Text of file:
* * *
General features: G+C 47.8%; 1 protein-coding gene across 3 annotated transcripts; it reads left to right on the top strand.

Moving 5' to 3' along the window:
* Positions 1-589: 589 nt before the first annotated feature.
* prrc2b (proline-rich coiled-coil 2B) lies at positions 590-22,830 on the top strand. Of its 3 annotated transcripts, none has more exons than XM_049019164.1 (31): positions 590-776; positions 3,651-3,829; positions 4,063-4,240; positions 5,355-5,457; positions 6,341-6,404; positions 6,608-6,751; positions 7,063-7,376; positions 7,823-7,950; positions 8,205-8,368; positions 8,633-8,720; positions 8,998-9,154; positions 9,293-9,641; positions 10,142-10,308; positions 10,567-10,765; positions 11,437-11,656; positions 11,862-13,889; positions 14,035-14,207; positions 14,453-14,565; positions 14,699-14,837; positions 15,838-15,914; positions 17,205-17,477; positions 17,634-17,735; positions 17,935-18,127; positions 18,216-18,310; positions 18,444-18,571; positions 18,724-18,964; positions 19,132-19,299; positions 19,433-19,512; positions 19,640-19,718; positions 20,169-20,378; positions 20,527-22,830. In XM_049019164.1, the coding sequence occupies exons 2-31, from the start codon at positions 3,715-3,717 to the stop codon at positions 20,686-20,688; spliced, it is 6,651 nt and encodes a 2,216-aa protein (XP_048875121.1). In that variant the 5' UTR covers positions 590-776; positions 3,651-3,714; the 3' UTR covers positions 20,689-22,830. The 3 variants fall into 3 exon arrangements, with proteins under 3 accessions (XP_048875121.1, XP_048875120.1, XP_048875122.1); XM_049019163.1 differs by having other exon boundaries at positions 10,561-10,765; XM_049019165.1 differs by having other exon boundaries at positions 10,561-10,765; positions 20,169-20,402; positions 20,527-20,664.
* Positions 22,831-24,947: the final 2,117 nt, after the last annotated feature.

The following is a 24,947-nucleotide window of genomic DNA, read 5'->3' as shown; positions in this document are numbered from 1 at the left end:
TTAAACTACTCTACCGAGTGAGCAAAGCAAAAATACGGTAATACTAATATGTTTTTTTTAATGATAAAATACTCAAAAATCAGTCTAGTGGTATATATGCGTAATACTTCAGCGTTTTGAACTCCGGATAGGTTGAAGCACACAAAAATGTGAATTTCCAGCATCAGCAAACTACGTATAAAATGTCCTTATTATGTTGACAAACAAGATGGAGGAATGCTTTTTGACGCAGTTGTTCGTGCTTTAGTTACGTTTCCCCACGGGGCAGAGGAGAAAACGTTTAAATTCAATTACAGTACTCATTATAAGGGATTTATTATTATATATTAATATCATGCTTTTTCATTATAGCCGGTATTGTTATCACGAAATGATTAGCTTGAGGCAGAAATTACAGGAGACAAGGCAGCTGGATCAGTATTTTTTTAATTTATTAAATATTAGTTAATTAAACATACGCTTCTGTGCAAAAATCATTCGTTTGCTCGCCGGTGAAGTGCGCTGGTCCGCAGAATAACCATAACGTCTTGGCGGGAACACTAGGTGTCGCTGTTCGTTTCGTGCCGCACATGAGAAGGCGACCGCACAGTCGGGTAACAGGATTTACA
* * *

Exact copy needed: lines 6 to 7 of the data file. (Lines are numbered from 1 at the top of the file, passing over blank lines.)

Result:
The following is a 24,947-nucleotide window of genomic DNA, read 5'->3' as shown; positions in this document are numbered from 1 at the left end:
TTAAACTACTCTACCGAGTGAGCAAAGCAAAAATACGGTAATACTAATATGTTTTTTTTAATGATAAAATACTCAAAAATCAGTCTAGTGGTATATATGCGTAATACTTCAGCGTTTTGAACTCCGGATAGGTTGAAGCACACAAAAATGTGAATTTCCAGCATCAGCAAACTACGTATAAAATGTCCTTATTATGTTGACAAACAAGATGGAGGAATGCTTTTTGACGCAGTTGTTCGTGCTTTAGTTACGTTTCCCCACGGGGCAGAGGAGAAAACGTTTAAATTCAATTACAGTACTCATTATAAGGGATTTATTATTATATATTAATATCATGCTTTTTCATTATAGCCGGTATTGTTATCACGAAATGATTAGCTTGAGGCAGAAATTACAGGAGACAAGGCAGCTGGATCAGTATTTTTTTAATTTATTAAATATTAGTTAATTAAACATACGCTTCTGTGCAAAAATCATTCGTTTGCTCGCCGGTGAAGTGCGCTGGTCCGCAGAATAACCATAACGTCTTGGCGGGAACACTAGGTGTCGCTGTTCGTTTCGTGCCGCACATGAGAAGGCGACCGCACAGTCGGGTAACAGGATTTACA